We walked around for food after touring Wat Pho and found our way into a back alley dried seafood market. It smelled as you would expect. We watched other lost tourists recoil in horror at the smell, then forged on in. This was where the locals purchased their ingredients. A most excellent accidental detour.
Bang Krachao by Bike
On the second day, Eula, Jimmy, Kim, and I toured Bang Krachao by bike.
Getting to the meeting point was an adventure in itself. Pro tip: If you need to get across Bangkok during morning rush hour, do not expect any taxi or Uber drivers to be willing to pick you up.
Crowded rush hour Skytrain and walking FTW!
Bang Krachao is something of an island in the heart of Bangkok. It’s actually referred to as the “green lung” of Bangkok, a lush urban oasis in the middle of a bustling city.
To get there, we rode to a pier, then took a long tail boat across the river. They ferried us across, then ferried our bikes across the same way.
Once across, everything slowed to island pace. There were fewer cars, fewer people, and the locals seemed extra chill and friendly. Not that they weren’t in Bangkok, but we definitely noticed a difference.
We rode through neighborhoods, ate at a local noodle shop, off-roaded through a park, fed some very ravenous fish. Much of the island seems to be build on marsh-like terrain, and side streets were often raised walkways the width of sidewalks. People, bikes, and scooters travel on them. Everyone makes way, and on the day we visited, no one fell into the water.
It was a very enjoyable way to spend a day.
Damnoen Saduak Floating Market
One morning, we woke up to a message on the group chat about a visit to the floating market. Jumped out of bed right quick! We spent a fabulous morning touring a maze of canals and trying all manner of street food from passing long boat vendors. People sold goods as well, mostly from shops on the sides. How to get what you want? Signal! The driver will maneuver you over, and often the vendor will extend a staff to pull your boat in.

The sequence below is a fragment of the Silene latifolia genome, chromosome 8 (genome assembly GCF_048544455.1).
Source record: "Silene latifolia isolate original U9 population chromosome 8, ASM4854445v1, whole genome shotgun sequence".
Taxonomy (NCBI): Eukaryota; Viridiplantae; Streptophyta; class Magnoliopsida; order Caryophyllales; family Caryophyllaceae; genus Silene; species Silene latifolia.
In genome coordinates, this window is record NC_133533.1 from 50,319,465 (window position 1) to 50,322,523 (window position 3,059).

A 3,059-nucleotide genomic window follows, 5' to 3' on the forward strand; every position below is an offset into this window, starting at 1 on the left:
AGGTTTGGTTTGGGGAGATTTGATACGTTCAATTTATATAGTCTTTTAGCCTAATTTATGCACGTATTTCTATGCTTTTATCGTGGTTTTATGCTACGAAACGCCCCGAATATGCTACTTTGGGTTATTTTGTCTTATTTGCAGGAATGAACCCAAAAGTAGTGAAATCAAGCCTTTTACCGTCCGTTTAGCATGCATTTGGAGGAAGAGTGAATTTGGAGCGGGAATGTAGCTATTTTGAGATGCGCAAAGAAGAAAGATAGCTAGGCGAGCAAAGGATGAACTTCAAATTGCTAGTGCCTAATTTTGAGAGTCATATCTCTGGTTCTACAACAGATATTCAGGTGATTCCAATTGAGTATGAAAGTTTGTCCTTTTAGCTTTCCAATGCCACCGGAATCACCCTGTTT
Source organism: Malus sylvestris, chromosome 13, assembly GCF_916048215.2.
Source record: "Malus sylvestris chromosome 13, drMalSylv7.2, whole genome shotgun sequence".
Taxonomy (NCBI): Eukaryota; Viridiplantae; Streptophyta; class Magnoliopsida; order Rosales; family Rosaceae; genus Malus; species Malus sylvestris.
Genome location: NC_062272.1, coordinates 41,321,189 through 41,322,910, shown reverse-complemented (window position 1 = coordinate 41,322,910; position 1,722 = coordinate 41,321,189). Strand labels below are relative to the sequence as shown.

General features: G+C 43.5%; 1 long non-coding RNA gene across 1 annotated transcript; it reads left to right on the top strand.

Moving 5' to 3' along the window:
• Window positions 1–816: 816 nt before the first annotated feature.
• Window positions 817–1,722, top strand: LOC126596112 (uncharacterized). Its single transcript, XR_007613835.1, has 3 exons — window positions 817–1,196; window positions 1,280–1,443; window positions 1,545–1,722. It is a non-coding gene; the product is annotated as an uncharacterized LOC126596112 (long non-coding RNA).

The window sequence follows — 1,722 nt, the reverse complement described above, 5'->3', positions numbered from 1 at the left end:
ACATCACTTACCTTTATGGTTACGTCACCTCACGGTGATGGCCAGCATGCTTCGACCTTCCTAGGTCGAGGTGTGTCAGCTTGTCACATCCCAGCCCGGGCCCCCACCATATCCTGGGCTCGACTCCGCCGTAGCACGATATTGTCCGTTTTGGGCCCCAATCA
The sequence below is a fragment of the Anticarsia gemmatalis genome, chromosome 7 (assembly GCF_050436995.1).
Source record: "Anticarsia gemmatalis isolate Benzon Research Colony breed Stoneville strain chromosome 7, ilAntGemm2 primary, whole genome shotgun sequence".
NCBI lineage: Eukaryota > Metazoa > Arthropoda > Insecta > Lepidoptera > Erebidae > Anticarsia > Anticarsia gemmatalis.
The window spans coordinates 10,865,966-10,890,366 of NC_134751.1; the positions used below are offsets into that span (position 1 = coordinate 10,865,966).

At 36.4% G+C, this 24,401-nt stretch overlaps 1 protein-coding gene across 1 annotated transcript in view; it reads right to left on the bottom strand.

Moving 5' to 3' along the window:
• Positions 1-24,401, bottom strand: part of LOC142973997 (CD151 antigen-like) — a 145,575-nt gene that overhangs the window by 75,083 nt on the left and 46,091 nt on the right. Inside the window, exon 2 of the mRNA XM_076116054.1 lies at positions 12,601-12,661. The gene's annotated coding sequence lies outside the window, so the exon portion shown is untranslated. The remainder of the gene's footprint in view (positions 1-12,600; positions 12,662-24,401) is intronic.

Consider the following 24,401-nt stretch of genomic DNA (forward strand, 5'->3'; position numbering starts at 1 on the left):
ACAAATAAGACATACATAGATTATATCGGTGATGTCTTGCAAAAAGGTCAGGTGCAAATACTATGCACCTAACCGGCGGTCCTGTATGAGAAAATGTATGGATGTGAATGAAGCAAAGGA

After the market, our driver pulled over at a random house in a neighborhood… and a guy came out with a can of gas for the boat. No need for special gas station infrastructure.
On the way back, I convinced everyone on a passing longtail boat to high-five me. I was especially pleased that the passengers were an Asian family that seemed unaccustomed to such silly antics, and that I even got the grandma to give me a high-five. Our boat cheered loudly. Hopefully I’ve sparked in them a lifetime habit of high-fiving passing strangers.
A happy floating market crew, at the end of our tour:
The Grand Palace
We may have spent more time getting into the Grand Palace than actually being in the Grand Palace. There were lines for passport check, bag check, metal detector check, dress code check, buying tickets, and checking tickets.
After that, we were in! Wow, so crowded. But grand! And gold! Very very gold. And ornate. Everywhere.
We looked at some gold buildings, then some gold paintings, then located the Emerald Buddha. Then we headed out so we could procure more tastiness from the market outside.
On Friday, Eula, Jimmy, Fuller, and I took a cooking class through Courageous Kitchen. We started with a tour of a local market, where locals buy produce, meats, dried goods, curry from giant spicy mounds, and fresh coconut milk.
We finished our market tour with a sampling of street snacks, starting with fresh roti sai mai. We followed that up with fried bananas/taro/sweet potato, coconut custard with pandan jelly, and grilled bananas.
Next, we experienced the magic of butterfly pea tea. 8th grade science project, yaaaaas!
Then we got to cooking. We each made our own tom yum soup and pad Thai, then combined efforts to make bua loy (rice balls in coconut milk) for dessert.
Tom Yum prep:
I cannot say enough good things about this class. I loved our hosts, the non-touristy location, the tour and samples and teamwork and of course, learning to cook some Thai dishes. Even better, it’s all for a great cause. Way to be, Courageous Kitchen!
Friday night was Loy Krathong. A group of us ventured out to partake.
Getting there was, um, a bit crowded. And we didn’t actually end up where we had intended, because after waiting forever to get on a water bus we ended up going the wrong way on the river.
All good. We got off at the flower market and walked back down along the river. This was much less of an extravaganza than where we had planned to go, and it was nice to just wander amongst the locals.
We each got a krathong, lit it, and sent it downriver.
The internet says a lot of different things about the significance of releasing a krathong. As I watched mine float away I thought about the end of my hockey playing days and letting that go. It felt appropriate, given why I was there.
After that, we stuffed ourselves with skewers and grasshoppers.